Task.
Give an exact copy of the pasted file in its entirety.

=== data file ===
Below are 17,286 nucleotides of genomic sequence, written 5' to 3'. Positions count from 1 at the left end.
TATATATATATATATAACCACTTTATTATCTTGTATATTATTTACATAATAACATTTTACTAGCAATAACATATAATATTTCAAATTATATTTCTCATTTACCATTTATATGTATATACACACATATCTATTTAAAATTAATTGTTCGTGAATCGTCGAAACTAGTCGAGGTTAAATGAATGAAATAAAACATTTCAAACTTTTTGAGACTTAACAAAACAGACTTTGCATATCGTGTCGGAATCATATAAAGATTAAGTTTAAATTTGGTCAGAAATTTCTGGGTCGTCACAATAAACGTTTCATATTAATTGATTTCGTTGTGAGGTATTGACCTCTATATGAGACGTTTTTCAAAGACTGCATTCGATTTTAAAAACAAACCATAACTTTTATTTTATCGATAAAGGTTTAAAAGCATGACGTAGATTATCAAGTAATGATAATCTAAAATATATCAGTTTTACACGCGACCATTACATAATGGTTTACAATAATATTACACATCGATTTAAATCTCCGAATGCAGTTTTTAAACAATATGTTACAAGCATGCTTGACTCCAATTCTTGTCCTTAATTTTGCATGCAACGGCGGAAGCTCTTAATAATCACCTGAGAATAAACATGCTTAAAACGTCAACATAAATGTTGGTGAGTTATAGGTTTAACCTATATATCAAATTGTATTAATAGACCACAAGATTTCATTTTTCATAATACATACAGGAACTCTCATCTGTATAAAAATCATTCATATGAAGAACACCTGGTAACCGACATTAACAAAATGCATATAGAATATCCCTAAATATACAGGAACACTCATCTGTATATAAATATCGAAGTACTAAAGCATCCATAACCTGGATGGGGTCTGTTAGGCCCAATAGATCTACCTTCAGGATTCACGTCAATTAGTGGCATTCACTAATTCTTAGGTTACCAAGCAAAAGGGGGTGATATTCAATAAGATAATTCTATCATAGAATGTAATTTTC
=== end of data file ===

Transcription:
Below are 17,286 nucleotides of genomic sequence, written 5' to 3'. Positions count from 1 at the left end.
TATATATATATATATAACCACTTTATTATCTTGTATATTATTTACATAATAACATTTTACTAGCAATAACATATAATATTTCAAATTATATTTCTCATTTACCATTTATATGTATATACACACATATCTATTTAAAATTAATTGTTCGTGAATCGTCGAAACTAGTCGAGGTTAAATGAATGAAATAAAACATTTCAAACTTTTTGAGACTTAACAAAACAGACTTTGCATATCGTGTCGGAATCATATAAAGATTAAGTTTAAATTTGGTCAGAAATTTCTGGGTCGTCACAATAAACGTTTCATATTAATTGATTTCGTTGTGAGGTATTGACCTCTATATGAGACGTTTTTCAAAGACTGCATTCGATTTTAAAAACAAACCATAACTTTTATTTTATCGATAAAGGTTTAAAAGCATGACGTAGATTATCAAGTAATGATAATCTAAAATATATCAGTTTTACACGCGACCATTACATAATGGTTTACAATAATATTACACATCGATTTAAATCTCCGAATGCAGTTTTTAAACAATATGTTACAAGCATGCTTGACTCCAATTCTTGTCCTTAATTTTGCATGCAACGGCGGAAGCTCTTAATAATCACCTGAGAATAAACATGCTTAAAACGTCAACATAAATGTTGGTGAGTTATAGGTTTAACCTATATATCAAATTGTATTAATAGACCACAAGATTTCATTTTTCATAATACATACAGGAACTCTCATCTGTATAAAAATCATTCATATGAAGAACACCTGGTAACCGACATTAACAAAATGCATATAGAATATCCCTAAATATACAGGAACACTCATCTGTATATAAATATCGAAGTACTAAAGCATCCATAACCTGGATGGGGTCTGTTAGGCCCAATAGATCTACCTTCAGGATTCACGTCAATTAGTGGCATTCACTAATTCTTAGGTTACCAAGCAAAAGGGGGTGATATTCAATAAGATAATTCTATCATAGAATGTAATTTTC